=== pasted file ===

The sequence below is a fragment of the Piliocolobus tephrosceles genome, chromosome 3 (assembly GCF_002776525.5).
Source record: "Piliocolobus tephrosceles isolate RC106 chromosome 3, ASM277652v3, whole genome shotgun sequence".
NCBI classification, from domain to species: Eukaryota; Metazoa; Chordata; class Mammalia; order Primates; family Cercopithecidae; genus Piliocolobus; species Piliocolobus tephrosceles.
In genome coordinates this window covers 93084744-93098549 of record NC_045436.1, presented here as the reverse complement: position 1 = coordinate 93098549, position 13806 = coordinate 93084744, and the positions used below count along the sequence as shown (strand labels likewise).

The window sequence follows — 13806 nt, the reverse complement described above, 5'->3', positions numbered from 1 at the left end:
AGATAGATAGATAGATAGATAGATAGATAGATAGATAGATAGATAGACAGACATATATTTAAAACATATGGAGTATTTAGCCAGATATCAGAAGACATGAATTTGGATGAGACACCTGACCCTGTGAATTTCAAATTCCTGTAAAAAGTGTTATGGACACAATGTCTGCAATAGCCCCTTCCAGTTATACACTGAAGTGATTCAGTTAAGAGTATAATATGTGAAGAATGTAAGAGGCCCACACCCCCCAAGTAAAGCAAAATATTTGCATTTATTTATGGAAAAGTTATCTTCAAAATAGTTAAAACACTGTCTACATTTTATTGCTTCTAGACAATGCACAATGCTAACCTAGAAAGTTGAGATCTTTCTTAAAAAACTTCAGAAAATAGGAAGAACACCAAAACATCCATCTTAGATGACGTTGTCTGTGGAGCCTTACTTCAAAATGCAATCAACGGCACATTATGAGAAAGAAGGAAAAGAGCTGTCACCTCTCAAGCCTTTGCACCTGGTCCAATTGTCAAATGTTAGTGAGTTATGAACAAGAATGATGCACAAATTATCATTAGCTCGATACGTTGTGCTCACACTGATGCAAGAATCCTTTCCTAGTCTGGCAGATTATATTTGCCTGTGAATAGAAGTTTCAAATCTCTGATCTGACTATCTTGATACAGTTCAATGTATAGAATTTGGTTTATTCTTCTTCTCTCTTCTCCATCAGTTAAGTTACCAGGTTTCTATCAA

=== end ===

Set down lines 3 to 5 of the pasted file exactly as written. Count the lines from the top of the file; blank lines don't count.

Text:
NCBI classification, from domain to species: Eukaryota; Metazoa; Chordata; class Mammalia; order Primates; family Cercopithecidae; genus Piliocolobus; species Piliocolobus tephrosceles.
In genome coordinates this window covers 93084744-93098549 of record NC_045436.1, presented here as the reverse complement: position 1 = coordinate 93098549, position 13806 = coordinate 93084744, and the positions used below count along the sequence as shown (strand labels likewise).

The window sequence follows — 13806 nt, the reverse complement described above, 5'->3', positions numbered from 1 at the left end: